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Sterol intermediates of cholesterol biosynthesis inhibit hair growth and trigger an innate immune response in cicatricial alopecia.

Panicker SP, Ganguly T, Consolo M, Price V, Mirmirani P, Honda K, Karnik P - PLoS ONE (2012)

Bottom Line: Primary cicatricial alopecia (PCA) is a group of inflammatory hair disorders that cause scarring and permanent hair loss.Treatment of hair follicle cells with BM15766, a cholesterol biosynthesis inhibitor, or 7-dehydrocholesterol (7-DHC), a sterol precursor, stimulates the expression of pro-inflammatory chemokine genes.Our results demonstrate that cholesterologenic changes within hair follicle cells trigger an innate immune response that is associated with the induction of toll-like receptor (TLR) and interferon (IFN) gene expression, and the recruitment of macrophages that surround the hair follicles and initiate their destruction.

View Article: PubMed Central - PubMed

Affiliation: Department of Dermatology, University Hospitals Case Medical Center, Case Western Reserve University, Cleveland, Ohio, United States of America.

ABSTRACT
Primary cicatricial alopecia (PCA) is a group of inflammatory hair disorders that cause scarring and permanent hair loss. Previous studies have implicated PPARγ, a transcription factor that integrates lipogenic and inflammatory signals, in the pathogenesis of PCA. However, it is unknown what triggers the inflammatory response in these disorders, whether the inflammation is a primary or secondary event in disease pathogenesis, and whether the inflammatory reaction reflects an autoimmune process. In this paper, we show that the cholesterol biosynthetic pathway is impaired in the skin and hair follicles of PCA patients. Treatment of hair follicle cells with BM15766, a cholesterol biosynthesis inhibitor, or 7-dehydrocholesterol (7-DHC), a sterol precursor, stimulates the expression of pro-inflammatory chemokine genes. Painting of mouse skin with 7-DHC or BM15766 inhibits hair growth, causes follicular plugging and induces the infiltration of inflammatory cells into the interfollicular dermis. Our results demonstrate that cholesterologenic changes within hair follicle cells trigger an innate immune response that is associated with the induction of toll-like receptor (TLR) and interferon (IFN) gene expression, and the recruitment of macrophages that surround the hair follicles and initiate their destruction. These findings reveal a previously unsuspected role for cholesterol precursors in PCA pathogenesis and identify a novel link between sterols and inflammation that may prove transformative in the diagnosis and treatment of these disorders.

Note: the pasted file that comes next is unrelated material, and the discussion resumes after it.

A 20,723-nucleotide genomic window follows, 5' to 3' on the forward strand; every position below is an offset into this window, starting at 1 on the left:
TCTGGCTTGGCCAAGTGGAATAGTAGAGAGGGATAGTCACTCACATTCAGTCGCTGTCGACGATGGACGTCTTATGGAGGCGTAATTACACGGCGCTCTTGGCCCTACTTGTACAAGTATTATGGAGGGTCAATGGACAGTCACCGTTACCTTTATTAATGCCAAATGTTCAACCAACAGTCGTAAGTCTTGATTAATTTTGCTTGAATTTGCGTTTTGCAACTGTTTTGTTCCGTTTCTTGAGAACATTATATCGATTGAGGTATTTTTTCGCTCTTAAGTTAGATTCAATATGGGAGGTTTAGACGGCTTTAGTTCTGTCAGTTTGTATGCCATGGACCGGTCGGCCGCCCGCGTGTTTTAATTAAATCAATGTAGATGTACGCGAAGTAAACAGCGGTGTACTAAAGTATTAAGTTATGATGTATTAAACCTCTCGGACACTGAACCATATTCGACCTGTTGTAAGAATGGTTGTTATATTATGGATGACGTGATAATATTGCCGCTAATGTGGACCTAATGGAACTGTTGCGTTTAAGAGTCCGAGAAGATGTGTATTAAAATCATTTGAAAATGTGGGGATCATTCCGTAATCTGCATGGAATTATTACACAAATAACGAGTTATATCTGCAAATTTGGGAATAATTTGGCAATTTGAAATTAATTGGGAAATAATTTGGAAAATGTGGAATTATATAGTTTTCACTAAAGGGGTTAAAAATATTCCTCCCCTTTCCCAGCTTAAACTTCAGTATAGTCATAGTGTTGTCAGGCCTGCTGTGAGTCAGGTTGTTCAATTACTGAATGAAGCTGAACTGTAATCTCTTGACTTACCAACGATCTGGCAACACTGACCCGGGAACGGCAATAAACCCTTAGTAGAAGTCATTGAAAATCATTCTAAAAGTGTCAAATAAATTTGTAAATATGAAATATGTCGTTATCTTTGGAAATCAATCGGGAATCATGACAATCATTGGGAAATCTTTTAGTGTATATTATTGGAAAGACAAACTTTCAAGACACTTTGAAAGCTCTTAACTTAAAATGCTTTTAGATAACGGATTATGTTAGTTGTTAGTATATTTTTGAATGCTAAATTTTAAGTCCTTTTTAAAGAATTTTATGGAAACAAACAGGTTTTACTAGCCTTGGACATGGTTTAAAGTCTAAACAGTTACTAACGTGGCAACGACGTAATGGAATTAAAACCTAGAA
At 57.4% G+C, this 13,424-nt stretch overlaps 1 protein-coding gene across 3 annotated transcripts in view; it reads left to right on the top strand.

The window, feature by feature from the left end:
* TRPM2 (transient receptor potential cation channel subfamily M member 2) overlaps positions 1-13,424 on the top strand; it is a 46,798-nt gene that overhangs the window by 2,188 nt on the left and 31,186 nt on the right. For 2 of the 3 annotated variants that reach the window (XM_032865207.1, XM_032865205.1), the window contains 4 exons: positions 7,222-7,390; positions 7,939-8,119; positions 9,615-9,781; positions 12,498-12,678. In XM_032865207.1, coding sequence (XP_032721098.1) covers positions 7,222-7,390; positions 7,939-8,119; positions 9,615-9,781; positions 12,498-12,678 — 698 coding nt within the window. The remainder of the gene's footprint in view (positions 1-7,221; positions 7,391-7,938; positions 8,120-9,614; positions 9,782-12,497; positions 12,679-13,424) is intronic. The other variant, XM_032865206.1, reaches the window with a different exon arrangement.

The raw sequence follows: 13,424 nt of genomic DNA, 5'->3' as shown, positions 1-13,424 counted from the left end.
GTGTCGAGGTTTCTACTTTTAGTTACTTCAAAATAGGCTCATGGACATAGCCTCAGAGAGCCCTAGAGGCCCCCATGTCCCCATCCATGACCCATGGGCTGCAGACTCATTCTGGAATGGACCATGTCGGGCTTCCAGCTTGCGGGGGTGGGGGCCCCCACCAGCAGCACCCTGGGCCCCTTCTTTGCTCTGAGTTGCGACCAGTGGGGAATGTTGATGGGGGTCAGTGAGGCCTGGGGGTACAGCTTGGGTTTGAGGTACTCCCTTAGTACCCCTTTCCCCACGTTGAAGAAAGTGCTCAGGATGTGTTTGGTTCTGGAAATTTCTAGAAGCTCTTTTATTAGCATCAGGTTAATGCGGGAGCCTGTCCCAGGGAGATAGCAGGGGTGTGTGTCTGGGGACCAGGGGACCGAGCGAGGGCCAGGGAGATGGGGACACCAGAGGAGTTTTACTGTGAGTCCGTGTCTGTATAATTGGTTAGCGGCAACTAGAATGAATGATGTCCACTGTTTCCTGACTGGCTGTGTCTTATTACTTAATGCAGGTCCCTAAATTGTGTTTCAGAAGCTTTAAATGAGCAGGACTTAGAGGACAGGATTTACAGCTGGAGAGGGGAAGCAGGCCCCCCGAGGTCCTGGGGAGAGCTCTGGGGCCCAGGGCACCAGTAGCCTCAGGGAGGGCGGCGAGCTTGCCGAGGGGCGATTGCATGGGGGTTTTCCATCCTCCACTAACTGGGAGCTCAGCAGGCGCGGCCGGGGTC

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Ingenuity Pathways Analysis of the top toxic pathways in cicatricial alopecia.IPA-Tox®, a data analysis capability tool within the Ingenuity Pathways Analysis, was used to analyze the microarray data and to determine the toxicity associated with the observed gene expression changes in PCA. The figure shows the top toxicity lists (Toxlists) associated with gene expression changes in samples from unaffected and affected scalp areas in patients with LPP, CCCA, FFA and TF. Cholesterol biosynthesis appears to be the most significant toxicity-related pathway associated with the lymphocytic PCA subtypes.